Jerking of robot arm

Dear friends,
I have designed a robotic arm driven by servo motor via a planetary gear box.I have used taper roller bearing & deep groove bearing to hold the driven shaft.The distance between two bearings is 10 mm .When
I turn ON the motor, the motion of arm is jerky.Also, I've used lamina coupling to couple the drive shaft.
The rpm of rotation is very very slow.Some say this may be due to unbalanced load or may be due to less distance between two bearings & improper pre-loading of bearings.
I've also fine tuned the motor.

Please can anyone help me to resolve this problem

Bystander
Homework Helper
Gold Member
planetary gear box.
You might want to "pre-load" the planetary.

Hesch
Gold Member
the motion of arm is jerky.Also, I've used lamina coupling to couple the drive shaft.

1) If the pipes are hollow, fill them up with concrete which is a "dead" material that will prevent swingings. Hollow pipes will ring, ( tubular bells ).

2) Pay attention to the quality of the coupling ( no spring effect ) and lack in the gearbox.

3) You must limit the dA(t)/dt ( A(t) being the acceleration ). This means to control the A(t) by S-curves. Say you are using a digital controller and you have a speed control loop. At the input of this control loop you could insert an array of speed elements. Changing the "soll-wert" ( must-be-value ) of the loop, the array is stepwise filled up with the new speed value. The output of this array block is the mean-value of the elements in the array at all time. The resulting response to a step in the speed function will be something like this:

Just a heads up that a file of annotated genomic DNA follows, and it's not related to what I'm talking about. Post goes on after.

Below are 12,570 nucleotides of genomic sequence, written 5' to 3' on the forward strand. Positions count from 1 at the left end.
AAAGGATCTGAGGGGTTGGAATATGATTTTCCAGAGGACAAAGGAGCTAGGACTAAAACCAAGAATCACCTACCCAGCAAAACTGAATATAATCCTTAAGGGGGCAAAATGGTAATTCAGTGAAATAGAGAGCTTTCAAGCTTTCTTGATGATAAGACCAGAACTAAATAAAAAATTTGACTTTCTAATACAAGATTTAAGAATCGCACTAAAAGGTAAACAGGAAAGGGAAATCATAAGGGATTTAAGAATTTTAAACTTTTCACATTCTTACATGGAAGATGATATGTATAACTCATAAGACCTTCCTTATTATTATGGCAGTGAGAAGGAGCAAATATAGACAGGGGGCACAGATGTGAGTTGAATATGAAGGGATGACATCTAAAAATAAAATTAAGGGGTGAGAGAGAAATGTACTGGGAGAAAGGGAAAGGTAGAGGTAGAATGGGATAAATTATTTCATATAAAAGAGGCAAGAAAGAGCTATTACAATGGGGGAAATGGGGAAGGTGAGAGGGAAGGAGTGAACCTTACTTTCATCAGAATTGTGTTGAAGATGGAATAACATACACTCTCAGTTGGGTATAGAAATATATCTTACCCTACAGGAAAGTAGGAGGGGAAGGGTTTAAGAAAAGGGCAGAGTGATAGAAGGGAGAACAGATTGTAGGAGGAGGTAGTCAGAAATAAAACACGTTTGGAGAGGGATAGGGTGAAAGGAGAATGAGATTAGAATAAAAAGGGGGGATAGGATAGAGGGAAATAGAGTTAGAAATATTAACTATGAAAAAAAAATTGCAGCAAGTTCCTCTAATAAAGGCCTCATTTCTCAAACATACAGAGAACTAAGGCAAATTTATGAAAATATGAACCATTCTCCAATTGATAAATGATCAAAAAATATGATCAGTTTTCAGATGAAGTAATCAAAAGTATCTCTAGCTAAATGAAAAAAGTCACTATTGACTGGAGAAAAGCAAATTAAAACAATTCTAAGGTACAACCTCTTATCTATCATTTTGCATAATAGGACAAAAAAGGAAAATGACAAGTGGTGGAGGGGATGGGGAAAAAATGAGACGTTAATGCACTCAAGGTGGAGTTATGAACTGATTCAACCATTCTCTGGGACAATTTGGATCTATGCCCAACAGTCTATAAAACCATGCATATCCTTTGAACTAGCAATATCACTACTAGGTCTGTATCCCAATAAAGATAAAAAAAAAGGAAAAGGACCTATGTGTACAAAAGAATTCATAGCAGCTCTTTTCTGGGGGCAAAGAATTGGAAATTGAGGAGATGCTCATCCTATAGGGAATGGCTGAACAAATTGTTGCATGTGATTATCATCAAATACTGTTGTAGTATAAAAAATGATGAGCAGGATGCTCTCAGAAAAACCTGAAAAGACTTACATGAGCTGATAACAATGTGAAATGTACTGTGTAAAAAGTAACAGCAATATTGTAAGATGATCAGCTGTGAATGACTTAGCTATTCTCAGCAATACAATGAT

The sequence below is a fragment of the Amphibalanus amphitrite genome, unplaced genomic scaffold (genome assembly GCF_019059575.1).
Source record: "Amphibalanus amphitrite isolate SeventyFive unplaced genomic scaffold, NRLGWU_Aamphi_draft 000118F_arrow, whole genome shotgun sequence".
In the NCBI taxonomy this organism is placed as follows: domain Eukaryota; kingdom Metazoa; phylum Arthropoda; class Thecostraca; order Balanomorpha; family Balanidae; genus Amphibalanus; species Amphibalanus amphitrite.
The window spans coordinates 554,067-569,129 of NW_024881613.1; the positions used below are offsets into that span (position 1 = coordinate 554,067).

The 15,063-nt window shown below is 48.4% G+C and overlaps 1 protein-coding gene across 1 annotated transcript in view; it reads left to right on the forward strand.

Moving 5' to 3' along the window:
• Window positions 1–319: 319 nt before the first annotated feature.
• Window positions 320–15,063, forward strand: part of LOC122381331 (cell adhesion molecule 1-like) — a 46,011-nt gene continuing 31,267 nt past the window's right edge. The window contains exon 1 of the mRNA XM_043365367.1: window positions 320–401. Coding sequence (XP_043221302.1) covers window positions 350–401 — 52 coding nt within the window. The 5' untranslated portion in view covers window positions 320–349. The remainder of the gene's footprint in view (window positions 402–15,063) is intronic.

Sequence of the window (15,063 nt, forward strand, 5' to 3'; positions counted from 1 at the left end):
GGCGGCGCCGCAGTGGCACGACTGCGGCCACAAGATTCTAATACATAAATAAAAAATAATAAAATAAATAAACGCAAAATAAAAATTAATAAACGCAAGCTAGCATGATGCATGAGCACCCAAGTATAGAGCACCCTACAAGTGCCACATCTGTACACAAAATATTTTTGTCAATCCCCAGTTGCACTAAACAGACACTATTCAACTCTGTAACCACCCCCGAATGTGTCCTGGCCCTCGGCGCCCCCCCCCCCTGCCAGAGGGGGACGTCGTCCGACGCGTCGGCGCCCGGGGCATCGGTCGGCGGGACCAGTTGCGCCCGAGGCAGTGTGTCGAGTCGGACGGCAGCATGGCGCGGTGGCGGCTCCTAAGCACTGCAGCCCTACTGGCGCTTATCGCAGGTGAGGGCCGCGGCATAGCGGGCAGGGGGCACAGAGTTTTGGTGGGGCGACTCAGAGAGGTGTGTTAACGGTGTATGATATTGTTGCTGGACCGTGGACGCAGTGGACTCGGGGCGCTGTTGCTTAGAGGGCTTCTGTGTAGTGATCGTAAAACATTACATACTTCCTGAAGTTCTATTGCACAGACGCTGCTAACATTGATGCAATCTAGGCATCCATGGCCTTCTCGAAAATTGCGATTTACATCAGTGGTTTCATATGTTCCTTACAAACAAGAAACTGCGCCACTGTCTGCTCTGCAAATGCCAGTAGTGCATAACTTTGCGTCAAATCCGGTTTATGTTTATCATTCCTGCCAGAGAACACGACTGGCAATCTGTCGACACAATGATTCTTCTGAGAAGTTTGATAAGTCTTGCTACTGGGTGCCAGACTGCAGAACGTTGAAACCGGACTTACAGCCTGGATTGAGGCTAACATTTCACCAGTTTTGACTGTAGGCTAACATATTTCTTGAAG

Following this curve, you will limit shock waves in the mechanical system.

PS: As for 3), I think something is wrong. Anyway I hope you understand the idea.

Last edited:
256bits
Gold Member
There has to be some binding problem arising from misalignment or incorrect tolerances being applied. If the arm is moving in a chattering fashion, it is moving along and experiencing static/dynamic friction as it does so. The slow rpm ( how slow/fast should it be ) could mean the motor has unaccounted torque that it has to deal with.
On paper it may look fine, but upon assembly tightening of components has thrown the paper model out the window.